Today is Election Day here in the US, and although I’m sitting in front of the computer watching the results come in, I think I’m more anxious about tomorrow. That’s because tomorrow is when I finally return to Tanzania. The entire day is bound to seem excruciatingly long; I no doubt will check my email every 5 minutes for updates from Grace, and only give up when it's time to board my flight.
It probably seems silly that I’m so excited for a 2 week trip devoted to working. The thing is, I began this organization because it’s my passion in life.
Having way too much fun with Grace at the snake park back in 2013.
Despite my initial reservations about beginning this journey, I’m ecstatic that I did. I can’t imagine what else I could possibly be doing with my life that could give me so much gratification, or keep me this dedicated and focused. I came to love doing this more every day, even as things continue to get more difficult and convoluted. I’ve learned so much by taking on this role, about myself, about other people, about business, and about Tanzania.
So returning to Tanzania to continue doing something I love doesn’t feel like work to me. Its simply a new challenge, to grow the school, the organization, and myself.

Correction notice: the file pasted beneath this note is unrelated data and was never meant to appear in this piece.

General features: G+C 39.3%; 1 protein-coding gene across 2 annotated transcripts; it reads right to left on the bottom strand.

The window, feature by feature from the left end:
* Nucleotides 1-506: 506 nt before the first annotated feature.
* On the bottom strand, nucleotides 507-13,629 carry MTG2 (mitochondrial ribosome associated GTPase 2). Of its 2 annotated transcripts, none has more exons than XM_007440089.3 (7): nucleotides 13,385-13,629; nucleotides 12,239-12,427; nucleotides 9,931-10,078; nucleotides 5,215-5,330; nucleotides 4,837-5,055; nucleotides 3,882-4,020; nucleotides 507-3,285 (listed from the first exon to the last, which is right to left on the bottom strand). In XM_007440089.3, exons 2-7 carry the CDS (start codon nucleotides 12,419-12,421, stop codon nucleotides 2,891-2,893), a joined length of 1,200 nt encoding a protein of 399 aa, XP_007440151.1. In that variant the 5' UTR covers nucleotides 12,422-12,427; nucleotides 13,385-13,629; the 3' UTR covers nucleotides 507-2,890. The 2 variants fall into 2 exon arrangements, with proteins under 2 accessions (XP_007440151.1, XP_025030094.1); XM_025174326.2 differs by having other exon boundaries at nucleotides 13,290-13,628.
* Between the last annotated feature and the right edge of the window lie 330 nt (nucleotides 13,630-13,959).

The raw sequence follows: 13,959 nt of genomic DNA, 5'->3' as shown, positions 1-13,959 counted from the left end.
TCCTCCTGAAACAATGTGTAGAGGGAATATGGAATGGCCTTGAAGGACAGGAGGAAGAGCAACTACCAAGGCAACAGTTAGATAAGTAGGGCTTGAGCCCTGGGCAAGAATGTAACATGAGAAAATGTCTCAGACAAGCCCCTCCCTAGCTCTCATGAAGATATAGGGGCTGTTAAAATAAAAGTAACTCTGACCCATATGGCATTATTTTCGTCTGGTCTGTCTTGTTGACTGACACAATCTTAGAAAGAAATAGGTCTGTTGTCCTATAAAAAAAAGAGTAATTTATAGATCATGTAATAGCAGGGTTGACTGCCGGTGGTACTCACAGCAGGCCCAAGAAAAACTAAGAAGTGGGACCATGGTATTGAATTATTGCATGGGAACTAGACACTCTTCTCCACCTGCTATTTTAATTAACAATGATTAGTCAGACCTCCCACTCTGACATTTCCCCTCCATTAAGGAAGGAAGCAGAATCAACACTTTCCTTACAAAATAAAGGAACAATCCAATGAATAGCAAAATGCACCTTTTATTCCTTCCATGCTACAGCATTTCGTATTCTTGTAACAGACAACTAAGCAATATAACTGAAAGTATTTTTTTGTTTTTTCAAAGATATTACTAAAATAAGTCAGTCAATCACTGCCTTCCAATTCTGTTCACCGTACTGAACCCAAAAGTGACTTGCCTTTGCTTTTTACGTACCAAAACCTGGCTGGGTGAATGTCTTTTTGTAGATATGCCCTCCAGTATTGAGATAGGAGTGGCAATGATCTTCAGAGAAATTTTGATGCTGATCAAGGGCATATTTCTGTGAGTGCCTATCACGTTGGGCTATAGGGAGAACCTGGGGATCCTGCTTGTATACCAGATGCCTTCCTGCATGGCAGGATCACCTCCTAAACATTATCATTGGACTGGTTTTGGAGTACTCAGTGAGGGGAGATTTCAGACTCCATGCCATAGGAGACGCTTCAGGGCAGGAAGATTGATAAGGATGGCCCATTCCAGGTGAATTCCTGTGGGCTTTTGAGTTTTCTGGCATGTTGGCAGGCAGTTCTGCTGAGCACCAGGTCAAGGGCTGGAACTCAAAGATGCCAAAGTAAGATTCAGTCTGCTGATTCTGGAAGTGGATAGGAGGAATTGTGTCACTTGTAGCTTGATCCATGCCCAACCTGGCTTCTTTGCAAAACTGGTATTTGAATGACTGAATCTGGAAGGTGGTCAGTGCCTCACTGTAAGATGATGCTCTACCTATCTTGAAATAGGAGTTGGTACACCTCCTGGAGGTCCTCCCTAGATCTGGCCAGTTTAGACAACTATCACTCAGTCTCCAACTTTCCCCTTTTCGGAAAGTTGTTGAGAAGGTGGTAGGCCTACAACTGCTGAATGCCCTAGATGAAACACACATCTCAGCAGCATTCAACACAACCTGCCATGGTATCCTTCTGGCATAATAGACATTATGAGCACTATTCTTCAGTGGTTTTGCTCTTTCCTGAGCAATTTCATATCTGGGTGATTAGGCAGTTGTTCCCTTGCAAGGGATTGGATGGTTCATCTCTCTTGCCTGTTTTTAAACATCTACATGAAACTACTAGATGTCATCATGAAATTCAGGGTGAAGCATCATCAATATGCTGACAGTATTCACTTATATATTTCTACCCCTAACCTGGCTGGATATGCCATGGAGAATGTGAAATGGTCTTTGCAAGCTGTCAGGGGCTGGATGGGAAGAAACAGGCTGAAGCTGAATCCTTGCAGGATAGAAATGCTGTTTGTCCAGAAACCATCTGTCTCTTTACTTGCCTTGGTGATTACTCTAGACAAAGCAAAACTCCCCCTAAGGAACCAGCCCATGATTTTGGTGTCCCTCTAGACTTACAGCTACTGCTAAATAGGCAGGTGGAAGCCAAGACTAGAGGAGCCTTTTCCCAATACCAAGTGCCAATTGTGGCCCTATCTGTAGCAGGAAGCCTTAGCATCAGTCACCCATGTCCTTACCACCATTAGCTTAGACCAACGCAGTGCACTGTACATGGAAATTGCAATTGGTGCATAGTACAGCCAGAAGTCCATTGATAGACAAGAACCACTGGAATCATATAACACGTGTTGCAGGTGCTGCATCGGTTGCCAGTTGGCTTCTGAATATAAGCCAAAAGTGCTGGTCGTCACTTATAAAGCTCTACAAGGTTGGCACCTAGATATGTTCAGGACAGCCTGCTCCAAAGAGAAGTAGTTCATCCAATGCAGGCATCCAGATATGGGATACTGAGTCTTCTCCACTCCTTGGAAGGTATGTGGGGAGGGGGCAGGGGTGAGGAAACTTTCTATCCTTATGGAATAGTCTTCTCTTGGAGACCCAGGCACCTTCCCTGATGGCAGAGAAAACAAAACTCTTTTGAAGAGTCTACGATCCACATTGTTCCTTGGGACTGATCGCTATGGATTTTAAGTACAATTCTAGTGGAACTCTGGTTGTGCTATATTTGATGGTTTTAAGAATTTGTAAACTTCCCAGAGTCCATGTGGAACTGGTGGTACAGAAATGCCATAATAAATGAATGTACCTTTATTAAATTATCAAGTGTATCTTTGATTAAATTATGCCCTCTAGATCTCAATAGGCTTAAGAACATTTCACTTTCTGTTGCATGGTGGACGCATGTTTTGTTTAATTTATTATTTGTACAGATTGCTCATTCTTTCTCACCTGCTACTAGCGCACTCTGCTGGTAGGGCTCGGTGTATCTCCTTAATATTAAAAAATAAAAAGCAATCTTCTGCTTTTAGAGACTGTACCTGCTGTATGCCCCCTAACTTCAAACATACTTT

There have been a few changes to my arrangements for this trip, although it shouldn’t impact my ability to accomplish any of the items on my agenda. Grace’s husband is not currently travelling for work, which means she will be staying at home with her family instead of staying at the school. Because the school will now be empty at night, Grace has asked me to stay with her family. They have already set up a room in preparation for me, and it sounds like the entire family is as excited for my visit as I am!
My accommodation change also means that I will not be able to visit the students at the school during class hours until Monday. Although I'm disappointed I won't get to see them in action for a few days, it does mean Grace and I have some time to prepare. I've packed a book to read and a large bag of Lego candy to use for a counting lesson, and we'll have to find a non-disruptive way to work both into the lesson plans for the week.
With all that's been happening lately, I'd like to take a moment to thank all of the wonderful volunteer staff keeping BTF afloat in my absence. After all, none of this would be possible without dedicated people to carry it out! Asante sana!
It’s the final countdown!